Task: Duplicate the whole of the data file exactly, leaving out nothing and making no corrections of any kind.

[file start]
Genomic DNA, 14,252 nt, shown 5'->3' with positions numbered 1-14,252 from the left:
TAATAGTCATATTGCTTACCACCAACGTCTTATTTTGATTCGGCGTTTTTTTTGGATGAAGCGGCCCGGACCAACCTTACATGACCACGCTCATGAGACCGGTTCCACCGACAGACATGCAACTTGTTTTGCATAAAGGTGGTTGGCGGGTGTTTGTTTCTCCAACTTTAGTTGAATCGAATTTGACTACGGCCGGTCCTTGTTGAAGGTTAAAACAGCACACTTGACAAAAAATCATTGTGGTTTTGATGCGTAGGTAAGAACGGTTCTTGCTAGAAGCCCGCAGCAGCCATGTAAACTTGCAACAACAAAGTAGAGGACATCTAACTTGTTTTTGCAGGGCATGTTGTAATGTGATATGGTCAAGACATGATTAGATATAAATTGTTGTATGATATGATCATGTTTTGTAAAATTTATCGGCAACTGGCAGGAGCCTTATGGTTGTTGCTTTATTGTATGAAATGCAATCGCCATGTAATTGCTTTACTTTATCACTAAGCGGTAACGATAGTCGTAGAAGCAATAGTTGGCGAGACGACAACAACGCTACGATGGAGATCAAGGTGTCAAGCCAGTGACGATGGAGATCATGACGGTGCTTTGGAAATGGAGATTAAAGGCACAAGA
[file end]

Genomic DNA, 14,252 nt, shown 5'->3' with positions numbered 1-14,252 from the left:
TAATAGTCATATTGCTTACCACCAACGTCTTATTTTGATTCGGCGTTTTTTTTGGATGAAGCGGCCCGGACCAACCTTACATGACCACGCTCATGAGACCGGTTCCACCGACAGACATGCAACTTGTTTTGCATAAAGGTGGTTGGCGGGTGTTTGTTTCTCCAACTTTAGTTGAATCGAATTTGACTACGGCCGGTCCTTGTTGAAGGTTAAAACAGCACACTTGACAAAAAATCATTGTGGTTTTGATGCGTAGGTAAGAACGGTTCTTGCTAGAAGCCCGCAGCAGCCATGTAAACTTGCAACAACAAAGTAGAGGACATCTAACTTGTTTTTGCAGGGCATGTTGTAATGTGATATGGTCAAGACATGATTAGATATAAATTGTTGTATGATATGATCATGTTTTGTAAAATTTATCGGCAACTGGCAGGAGCCTTATGGTTGTTGCTTTATTGTATGAAATGCAATCGCCATGTAATTGCTTTACTTTATCACTAAGCGGTAACGATAGTCGTAGAAGCAATAGTTGGCGAGACGACAACAACGCTACGATGGAGATCAAGGTGTCAAGCCAGTGACGATGGAGATCATGACGGTGCTTTGGAAATGGAGATTAAAGGCACAAGA